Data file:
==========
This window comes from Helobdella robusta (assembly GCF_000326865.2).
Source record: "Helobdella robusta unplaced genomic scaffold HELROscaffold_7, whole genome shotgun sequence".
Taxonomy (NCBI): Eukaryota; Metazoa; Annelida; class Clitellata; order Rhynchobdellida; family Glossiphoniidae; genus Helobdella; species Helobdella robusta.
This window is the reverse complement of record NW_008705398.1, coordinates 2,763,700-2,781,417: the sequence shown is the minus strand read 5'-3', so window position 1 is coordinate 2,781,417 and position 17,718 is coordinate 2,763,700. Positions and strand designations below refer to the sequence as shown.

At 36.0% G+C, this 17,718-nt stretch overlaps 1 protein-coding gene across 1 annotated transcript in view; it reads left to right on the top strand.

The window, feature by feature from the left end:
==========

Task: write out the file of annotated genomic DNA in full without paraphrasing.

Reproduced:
This window comes from Helobdella robusta (assembly GCF_000326865.2).
Source record: "Helobdella robusta unplaced genomic scaffold HELROscaffold_7, whole genome shotgun sequence".
Taxonomy (NCBI): Eukaryota; Metazoa; Annelida; class Clitellata; order Rhynchobdellida; family Glossiphoniidae; genus Helobdella; species Helobdella robusta.
This window is the reverse complement of record NW_008705398.1, coordinates 2,763,700-2,781,417: the sequence shown is the minus strand read 5'-3', so window position 1 is coordinate 2,781,417 and position 17,718 is coordinate 2,763,700. Positions and strand designations below refer to the sequence as shown.

At 36.0% G+C, this 17,718-nt stretch overlaps 1 protein-coding gene across 1 annotated transcript in view; it reads left to right on the top strand.

The window, feature by feature from the left end: